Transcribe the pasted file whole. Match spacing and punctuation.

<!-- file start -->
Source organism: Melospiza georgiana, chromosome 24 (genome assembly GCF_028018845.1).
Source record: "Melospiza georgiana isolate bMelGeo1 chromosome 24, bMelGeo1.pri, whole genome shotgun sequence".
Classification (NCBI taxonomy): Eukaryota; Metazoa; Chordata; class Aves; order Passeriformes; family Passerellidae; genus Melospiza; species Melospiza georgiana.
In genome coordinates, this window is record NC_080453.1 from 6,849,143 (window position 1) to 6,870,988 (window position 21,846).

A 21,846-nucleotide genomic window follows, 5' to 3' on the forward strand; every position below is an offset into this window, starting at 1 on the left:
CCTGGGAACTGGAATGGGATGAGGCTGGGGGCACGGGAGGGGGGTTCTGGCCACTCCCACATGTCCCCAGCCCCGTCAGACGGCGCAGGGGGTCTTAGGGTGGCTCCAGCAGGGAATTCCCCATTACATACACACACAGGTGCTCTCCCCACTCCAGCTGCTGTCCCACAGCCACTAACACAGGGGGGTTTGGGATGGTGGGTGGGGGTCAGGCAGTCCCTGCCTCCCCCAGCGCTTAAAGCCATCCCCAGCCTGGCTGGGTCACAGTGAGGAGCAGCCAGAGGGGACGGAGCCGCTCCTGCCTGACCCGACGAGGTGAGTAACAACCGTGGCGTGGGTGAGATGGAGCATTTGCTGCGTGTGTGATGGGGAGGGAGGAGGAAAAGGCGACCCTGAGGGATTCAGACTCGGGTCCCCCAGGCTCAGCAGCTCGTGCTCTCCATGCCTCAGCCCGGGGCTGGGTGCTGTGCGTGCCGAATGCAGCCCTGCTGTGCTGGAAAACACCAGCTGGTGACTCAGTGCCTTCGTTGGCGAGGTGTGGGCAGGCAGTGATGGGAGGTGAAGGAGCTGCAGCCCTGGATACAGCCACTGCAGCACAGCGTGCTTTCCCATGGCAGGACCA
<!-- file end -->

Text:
Source organism: Melospiza georgiana, chromosome 24 (genome assembly GCF_028018845.1).
Source record: "Melospiza georgiana isolate bMelGeo1 chromosome 24, bMelGeo1.pri, whole genome shotgun sequence".
Classification (NCBI taxonomy): Eukaryota; Metazoa; Chordata; class Aves; order Passeriformes; family Passerellidae; genus Melospiza; species Melospiza georgiana.
In genome coordinates, this window is record NC_080453.1 from 6,849,143 (window position 1) to 6,870,988 (window position 21,846).

A 21,846-nucleotide genomic window follows, 5' to 3' on the forward strand; every position below is an offset into this window, starting at 1 on the left:
CCTGGGAACTGGAATGGGATGAGGCTGGGGGCACGGGAGGGGGGTTCTGGCCACTCCCACATGTCCCCAGCCCCGTCAGACGGCGCAGGGGGTCTTAGGGTGGCTCCAGCAGGGAATTCCCCATTACATACACACACAGGTGCTCTCCCCACTCCAGCTGCTGTCCCACAGCCACTAACACAGGGGGGTTTGGGATGGTGGGTGGGGGTCAGGCAGTCCCTGCCTCCCCCAGCGCTTAAAGCCATCCCCAGCCTGGCTGGGTCACAGTGAGGAGCAGCCAGAGGGGACGGAGCCGCTCCTGCCTGACCCGACGAGGTGAGTAACAACCGTGGCGTGGGTGAGATGGAGCATTTGCTGCGTGTGTGATGGGGAGGGAGGAGGAAAAGGCGACCCTGAGGGATTCAGACTCGGGTCCCCCAGGCTCAGCAGCTCGTGCTCTCCATGCCTCAGCCCGGGGCTGGGTGCTGTGCGTGCCGAATGCAGCCCTGCTGTGCTGGAAAACACCAGCTGGTGACTCAGTGCCTTCGTTGGCGAGGTGTGGGCAGGCAGTGATGGGAGGTGAAGGAGCTGCAGCCCTGGATACAGCCACTGCAGCACAGCGTGCTTTCCCATGGCAGGACCA